The lifecycle of the firm, corporate governance and investment performance
Saravia, Jimmy A.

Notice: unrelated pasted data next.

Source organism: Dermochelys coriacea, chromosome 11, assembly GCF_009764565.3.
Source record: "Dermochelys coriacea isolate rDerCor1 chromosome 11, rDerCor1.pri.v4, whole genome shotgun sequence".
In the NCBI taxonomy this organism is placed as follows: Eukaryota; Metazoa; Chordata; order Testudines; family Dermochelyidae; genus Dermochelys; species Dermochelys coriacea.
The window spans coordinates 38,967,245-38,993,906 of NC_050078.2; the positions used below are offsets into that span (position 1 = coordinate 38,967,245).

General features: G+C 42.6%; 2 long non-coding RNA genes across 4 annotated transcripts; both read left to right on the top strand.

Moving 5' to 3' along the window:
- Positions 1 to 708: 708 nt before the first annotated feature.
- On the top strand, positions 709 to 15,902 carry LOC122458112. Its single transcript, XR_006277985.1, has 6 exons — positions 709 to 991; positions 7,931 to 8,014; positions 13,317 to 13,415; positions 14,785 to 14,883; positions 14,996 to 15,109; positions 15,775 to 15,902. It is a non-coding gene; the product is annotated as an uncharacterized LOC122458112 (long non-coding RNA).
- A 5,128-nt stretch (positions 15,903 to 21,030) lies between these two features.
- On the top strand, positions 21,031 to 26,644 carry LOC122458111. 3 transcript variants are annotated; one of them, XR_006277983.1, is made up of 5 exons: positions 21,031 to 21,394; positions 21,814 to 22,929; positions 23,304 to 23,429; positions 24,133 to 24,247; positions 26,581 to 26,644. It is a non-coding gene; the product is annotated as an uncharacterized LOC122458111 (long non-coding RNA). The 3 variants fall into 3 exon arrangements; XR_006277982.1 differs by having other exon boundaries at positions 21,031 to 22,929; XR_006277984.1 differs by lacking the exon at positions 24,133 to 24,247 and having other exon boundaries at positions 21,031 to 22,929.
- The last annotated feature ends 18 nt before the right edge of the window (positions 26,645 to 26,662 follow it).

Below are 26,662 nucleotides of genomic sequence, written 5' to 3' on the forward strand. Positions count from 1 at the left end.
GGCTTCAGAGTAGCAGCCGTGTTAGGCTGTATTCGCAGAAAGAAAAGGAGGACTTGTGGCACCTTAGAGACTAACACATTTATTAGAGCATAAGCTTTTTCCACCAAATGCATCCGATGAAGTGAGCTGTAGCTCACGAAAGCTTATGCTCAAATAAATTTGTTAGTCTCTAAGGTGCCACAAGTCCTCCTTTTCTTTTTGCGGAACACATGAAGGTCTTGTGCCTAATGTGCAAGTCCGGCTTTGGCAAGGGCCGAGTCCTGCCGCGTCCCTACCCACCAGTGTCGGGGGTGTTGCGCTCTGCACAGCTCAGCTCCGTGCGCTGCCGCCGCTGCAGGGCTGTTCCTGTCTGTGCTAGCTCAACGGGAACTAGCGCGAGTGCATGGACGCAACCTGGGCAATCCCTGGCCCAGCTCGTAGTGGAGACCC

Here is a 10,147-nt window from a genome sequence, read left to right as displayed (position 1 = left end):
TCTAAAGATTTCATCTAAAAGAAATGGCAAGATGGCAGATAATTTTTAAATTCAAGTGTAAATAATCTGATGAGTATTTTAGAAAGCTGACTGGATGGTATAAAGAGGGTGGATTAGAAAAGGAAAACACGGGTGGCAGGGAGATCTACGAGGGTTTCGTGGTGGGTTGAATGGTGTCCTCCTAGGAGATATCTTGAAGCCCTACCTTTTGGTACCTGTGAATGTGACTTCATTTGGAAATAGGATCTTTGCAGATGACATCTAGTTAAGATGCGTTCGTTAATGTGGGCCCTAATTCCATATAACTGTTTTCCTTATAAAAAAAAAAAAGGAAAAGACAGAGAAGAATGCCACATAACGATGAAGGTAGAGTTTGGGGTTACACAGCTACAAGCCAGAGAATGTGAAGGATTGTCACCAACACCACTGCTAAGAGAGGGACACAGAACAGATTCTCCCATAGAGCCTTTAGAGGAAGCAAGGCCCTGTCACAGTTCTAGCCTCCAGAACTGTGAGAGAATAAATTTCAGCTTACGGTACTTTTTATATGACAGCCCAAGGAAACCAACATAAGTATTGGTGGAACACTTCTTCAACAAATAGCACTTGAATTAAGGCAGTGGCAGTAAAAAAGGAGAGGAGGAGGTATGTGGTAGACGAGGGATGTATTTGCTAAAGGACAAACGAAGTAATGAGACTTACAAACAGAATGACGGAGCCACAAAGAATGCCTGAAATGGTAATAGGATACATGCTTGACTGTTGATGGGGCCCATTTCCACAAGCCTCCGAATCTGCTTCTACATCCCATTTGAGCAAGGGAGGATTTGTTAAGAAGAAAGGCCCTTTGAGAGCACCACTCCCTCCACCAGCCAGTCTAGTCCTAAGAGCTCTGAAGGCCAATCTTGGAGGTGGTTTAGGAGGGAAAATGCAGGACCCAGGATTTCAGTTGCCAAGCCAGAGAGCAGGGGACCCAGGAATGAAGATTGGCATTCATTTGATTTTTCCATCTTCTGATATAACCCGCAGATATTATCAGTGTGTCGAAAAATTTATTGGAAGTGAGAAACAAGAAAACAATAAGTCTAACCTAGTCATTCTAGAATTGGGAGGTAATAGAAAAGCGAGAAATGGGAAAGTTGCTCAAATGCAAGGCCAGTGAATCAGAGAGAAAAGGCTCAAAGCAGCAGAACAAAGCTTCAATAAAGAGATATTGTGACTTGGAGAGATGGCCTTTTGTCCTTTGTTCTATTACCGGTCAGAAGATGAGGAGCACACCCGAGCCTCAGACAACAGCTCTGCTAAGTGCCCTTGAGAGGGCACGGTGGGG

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According to firm lifecycle theory the agency costs of free cash flows are not transitory problems, but are a recurrent issue once firms reach a certain stage in their lifecycle. In particular, as firms mature their cash flows increase substantially while their investment opportunities decline and, to prevent retrenchment, managements need to invest in negative net present value projects. However, too much overinvestment leads to low firm valuation and potentially a hostile takeover. This paper extends firm lifecycle theory by arguing that to neutralize the threat of takeover, managements of maturing firms and their boards of directors progressively deploy antitakeover provisions which allow them to overinvest safely and prevent a decline in the size of their corporations. Firm lifecycle theory is also tested empirically. In this respect, a contribution of this paper is to develop a new empirical index that permits the identification of mature corporations with governance problems due to agency costs of free cash flows. The empirical results show that as firms mature agency costs of free cash flows increase, more antitakeover provisions are put into place and firms invest in projects with returns below their cost of capital.